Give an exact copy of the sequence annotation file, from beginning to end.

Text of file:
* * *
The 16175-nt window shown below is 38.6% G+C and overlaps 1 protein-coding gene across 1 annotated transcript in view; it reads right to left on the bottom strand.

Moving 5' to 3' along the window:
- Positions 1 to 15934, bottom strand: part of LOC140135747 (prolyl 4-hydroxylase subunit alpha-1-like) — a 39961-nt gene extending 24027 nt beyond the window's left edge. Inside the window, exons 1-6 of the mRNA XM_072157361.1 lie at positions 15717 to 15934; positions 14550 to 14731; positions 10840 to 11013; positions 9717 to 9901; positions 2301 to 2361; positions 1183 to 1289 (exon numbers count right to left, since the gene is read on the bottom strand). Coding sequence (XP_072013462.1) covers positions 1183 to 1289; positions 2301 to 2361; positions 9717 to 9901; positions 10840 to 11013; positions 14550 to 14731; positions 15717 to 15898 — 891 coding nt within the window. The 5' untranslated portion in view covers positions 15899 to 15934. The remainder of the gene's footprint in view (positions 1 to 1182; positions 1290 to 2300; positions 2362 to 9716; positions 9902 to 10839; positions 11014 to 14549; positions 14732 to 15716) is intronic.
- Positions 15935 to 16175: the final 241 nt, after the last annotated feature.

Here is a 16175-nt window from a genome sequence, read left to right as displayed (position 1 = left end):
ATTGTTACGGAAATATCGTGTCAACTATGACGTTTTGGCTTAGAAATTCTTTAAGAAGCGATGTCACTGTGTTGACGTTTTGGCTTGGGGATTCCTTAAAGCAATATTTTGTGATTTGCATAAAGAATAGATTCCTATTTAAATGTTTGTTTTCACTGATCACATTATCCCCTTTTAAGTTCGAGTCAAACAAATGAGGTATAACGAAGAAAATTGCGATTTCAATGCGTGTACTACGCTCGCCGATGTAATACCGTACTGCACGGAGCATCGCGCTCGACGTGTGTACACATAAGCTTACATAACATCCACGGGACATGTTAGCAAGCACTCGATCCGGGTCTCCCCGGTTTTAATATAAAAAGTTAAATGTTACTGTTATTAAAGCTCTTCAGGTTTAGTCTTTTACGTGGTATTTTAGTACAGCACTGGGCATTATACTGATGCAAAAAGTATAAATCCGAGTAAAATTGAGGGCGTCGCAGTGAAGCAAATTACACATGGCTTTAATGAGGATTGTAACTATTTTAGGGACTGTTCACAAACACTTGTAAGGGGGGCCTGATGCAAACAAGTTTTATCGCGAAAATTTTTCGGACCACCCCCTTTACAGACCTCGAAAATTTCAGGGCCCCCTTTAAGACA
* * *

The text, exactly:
The 16175-nt window shown below is 38.6% G+C and overlaps 1 protein-coding gene across 1 annotated transcript in view; it reads right to left on the bottom strand.

Moving 5' to 3' along the window:
- Positions 1 to 15934, bottom strand: part of LOC140135747 (prolyl 4-hydroxylase subunit alpha-1-like) — a 39961-nt gene extending 24027 nt beyond the window's left edge. Inside the window, exons 1-6 of the mRNA XM_072157361.1 lie at positions 15717 to 15934; positions 14550 to 14731; positions 10840 to 11013; positions 9717 to 9901; positions 2301 to 2361; positions 1183 to 1289 (exon numbers count right to left, since the gene is read on the bottom strand). Coding sequence (XP_072013462.1) covers positions 1183 to 1289; positions 2301 to 2361; positions 9717 to 9901; positions 10840 to 11013; positions 14550 to 14731; positions 15717 to 15898 — 891 coding nt within the window. The 5' untranslated portion in view covers positions 15899 to 15934. The remainder of the gene's footprint in view (positions 1 to 1182; positions 1290 to 2300; positions 2362 to 9716; positions 9902 to 10839; positions 11014 to 14549; positions 14732 to 15716) is intronic.
- Positions 15935 to 16175: the final 241 nt, after the last annotated feature.

Here is a 16175-nt window from a genome sequence, read left to right as displayed (position 1 = left end):
ATTGTTACGGAAATATCGTGTCAACTATGACGTTTTGGCTTAGAAATTCTTTAAGAAGCGATGTCACTGTGTTGACGTTTTGGCTTGGGGATTCCTTAAAGCAATATTTTGTGATTTGCATAAAGAATAGATTCCTATTTAAATGTTTGTTTTCACTGATCACATTATCCCCTTTTAAGTTCGAGTCAAACAAATGAGGTATAACGAAGAAAATTGCGATTTCAATGCGTGTACTACGCTCGCCGATGTAATACCGTACTGCACGGAGCATCGCGCTCGACGTGTGTACACATAAGCTTACATAACATCCACGGGACATGTTAGCAAGCACTCGATCCGGGTCTCCCCGGTTTTAATATAAAAAGTTAAATGTTACTGTTATTAAAGCTCTTCAGGTTTAGTCTTTTACGTGGTATTTTAGTACAGCACTGGGCATTATACTGATGCAAAAAGTATAAATCCGAGTAAAATTGAGGGCGTCGCAGTGAAGCAAATTACACATGGCTTTAATGAGGATTGTAACTATTTTAGGGACTGTTCACAAACACTTGTAAGGGGGGCCTGATGCAAACAAGTTTTATCGCGAAAATTTTTCGGACCACCCCCTTTACAGACCTCGAAAATTTCAGGGCCCCCTTTAAGACA